Five Centuries

This program celebrates five decades of the ACO by traversing five centuries of music. The ACO is unique in the orchestral world in being able to play music from vastly different eras, whether baroque or contemporary, with the same expertise and spark. The ACO literally changes shape on stage as the program develops – from the spatially conceived work for three ensembles by John Luther Adams to the virtuosity of just nine players in Bach’s Brandenburg Concerto No.3, and finally the whole orchestra coming together in Fanny Mendelssohn’s hugely virtuosic String Quartet.

This program offers audiences a kaleidoscopic tour through the history of classical music, including great names and some lesser-known composers. It culminates in a brand new work by the American Pulitzer-prize winner John Luther Adams, written in and inspired by the Australian outback, connecting the US and Australia through music in this ACO anniversary year.

HENRY PURCELL Fantasia on One Note

GEORGE FRIDERIC HANDEL Concerto Grosso in A major, Op.6 No.11



The Lark Ascending

FANNY MENDELSSOHN HENSEL (arr. strings) String Quartet in E-flat major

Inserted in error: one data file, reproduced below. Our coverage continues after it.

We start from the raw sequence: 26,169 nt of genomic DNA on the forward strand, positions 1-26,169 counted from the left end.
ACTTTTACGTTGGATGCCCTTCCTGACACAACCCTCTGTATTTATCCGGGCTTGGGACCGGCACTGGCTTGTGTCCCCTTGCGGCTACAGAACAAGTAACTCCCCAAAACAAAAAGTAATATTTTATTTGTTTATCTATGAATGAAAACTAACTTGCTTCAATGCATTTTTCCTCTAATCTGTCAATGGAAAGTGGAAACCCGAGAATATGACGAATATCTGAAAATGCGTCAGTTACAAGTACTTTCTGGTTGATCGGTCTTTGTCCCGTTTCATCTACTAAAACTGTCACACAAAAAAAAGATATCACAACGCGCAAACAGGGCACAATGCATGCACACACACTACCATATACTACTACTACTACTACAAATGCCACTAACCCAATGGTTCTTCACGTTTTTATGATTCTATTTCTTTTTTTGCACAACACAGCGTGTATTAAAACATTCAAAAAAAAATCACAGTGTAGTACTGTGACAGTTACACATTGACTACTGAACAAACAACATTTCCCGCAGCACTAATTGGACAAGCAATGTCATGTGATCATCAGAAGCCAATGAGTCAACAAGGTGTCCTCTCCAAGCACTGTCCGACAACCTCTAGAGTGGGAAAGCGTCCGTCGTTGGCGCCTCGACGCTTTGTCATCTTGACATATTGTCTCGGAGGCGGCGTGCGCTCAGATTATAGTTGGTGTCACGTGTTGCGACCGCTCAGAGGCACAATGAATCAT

At the heart of this program stands Tchaikovsky’s soaring Serenade for Strings, a masterpiece that has earned a rightful place as an audience favourite through its irresistible melodies and open-hearted joy.

A different sense of rhapsody is found in the music of Arvo Pärt, whose Fratres is paired with the deeply affecting music of George Walker – dedicated to his grandmother, a formerly enslaved woman.  

Collaborations with composers outside of classical traditions such as Radiohead’s Jonny Greenwood and The National’s Bryce Dessner are a distinctive part of the ACO’s DNA, and in this program the music of American singer-songwriter Sufjan Stevens brings his trademark sense of humour and revelry.

Meditation, ecstasy and illumination: expect to find it all in this program showcasing the Australian Chamber Orchestra at its very best.

The ACO are uniformly high-octane, arresting, never ordinary.”
– The Australian

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